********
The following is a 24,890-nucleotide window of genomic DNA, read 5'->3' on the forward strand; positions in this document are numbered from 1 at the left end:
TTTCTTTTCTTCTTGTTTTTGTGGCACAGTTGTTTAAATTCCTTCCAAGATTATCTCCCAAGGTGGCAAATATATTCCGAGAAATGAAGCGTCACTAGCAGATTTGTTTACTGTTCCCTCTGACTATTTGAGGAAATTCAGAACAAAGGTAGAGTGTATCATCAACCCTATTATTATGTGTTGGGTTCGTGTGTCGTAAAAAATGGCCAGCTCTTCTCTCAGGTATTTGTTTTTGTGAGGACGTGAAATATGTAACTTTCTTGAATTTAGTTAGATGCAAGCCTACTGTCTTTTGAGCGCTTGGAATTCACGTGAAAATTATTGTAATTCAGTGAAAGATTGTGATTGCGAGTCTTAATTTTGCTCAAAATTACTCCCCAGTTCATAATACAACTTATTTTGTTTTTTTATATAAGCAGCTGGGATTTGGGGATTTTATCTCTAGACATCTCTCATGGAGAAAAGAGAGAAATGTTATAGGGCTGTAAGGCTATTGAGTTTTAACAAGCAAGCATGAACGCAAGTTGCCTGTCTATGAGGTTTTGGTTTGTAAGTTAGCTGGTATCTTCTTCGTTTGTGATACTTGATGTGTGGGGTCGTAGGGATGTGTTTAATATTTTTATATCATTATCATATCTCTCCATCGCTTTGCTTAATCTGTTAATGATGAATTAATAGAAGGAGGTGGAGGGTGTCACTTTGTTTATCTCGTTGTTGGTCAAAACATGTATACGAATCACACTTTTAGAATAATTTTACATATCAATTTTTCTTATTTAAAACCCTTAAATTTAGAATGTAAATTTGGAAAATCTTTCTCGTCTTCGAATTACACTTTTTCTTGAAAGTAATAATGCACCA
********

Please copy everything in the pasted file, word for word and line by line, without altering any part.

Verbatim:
The following is a 24,890-nucleotide window of genomic DNA, read 5'->3' on the forward strand; positions in this document are numbered from 1 at the left end:
TTTCTTTTCTTCTTGTTTTTGTGGCACAGTTGTTTAAATTCCTTCCAAGATTATCTCCCAAGGTGGCAAATATATTCCGAGAAATGAAGCGTCACTAGCAGATTTGTTTACTGTTCCCTCTGACTATTTGAGGAAATTCAGAACAAAGGTAGAGTGTATCATCAACCCTATTATTATGTGTTGGGTTCGTGTGTCGTAAAAAATGGCCAGCTCTTCTCTCAGGTATTTGTTTTTGTGAGGACGTGAAATATGTAACTTTCTTGAATTTAGTTAGATGCAAGCCTACTGTCTTTTGAGCGCTTGGAATTCACGTGAAAATTATTGTAATTCAGTGAAAGATTGTGATTGCGAGTCTTAATTTTGCTCAAAATTACTCCCCAGTTCATAATACAACTTATTTTGTTTTTTTATATAAGCAGCTGGGATTTGGGGATTTTATCTCTAGACATCTCTCATGGAGAAAAGAGAGAAATGTTATAGGGCTGTAAGGCTATTGAGTTTTAACAAGCAAGCATGAACGCAAGTTGCCTGTCTATGAGGTTTTGGTTTGTAAGTTAGCTGGTATCTTCTTCGTTTGTGATACTTGATGTGTGGGGTCGTAGGGATGTGTTTAATATTTTTATATCATTATCATATCTCTCCATCGCTTTGCTTAATCTGTTAATGATGAATTAATAGAAGGAGGTGGAGGGTGTCACTTTGTTTATCTCGTTGTTGGTCAAAACATGTATACGAATCACACTTTTAGAATAATTTTACATATCAATTTTTCTTATTTAAAACCCTTAAATTTAGAATGTAAATTTGGAAAATCTTTCTCGTCTTCGAATTACACTTTTTCTTGAAAGTAATAATGCACCA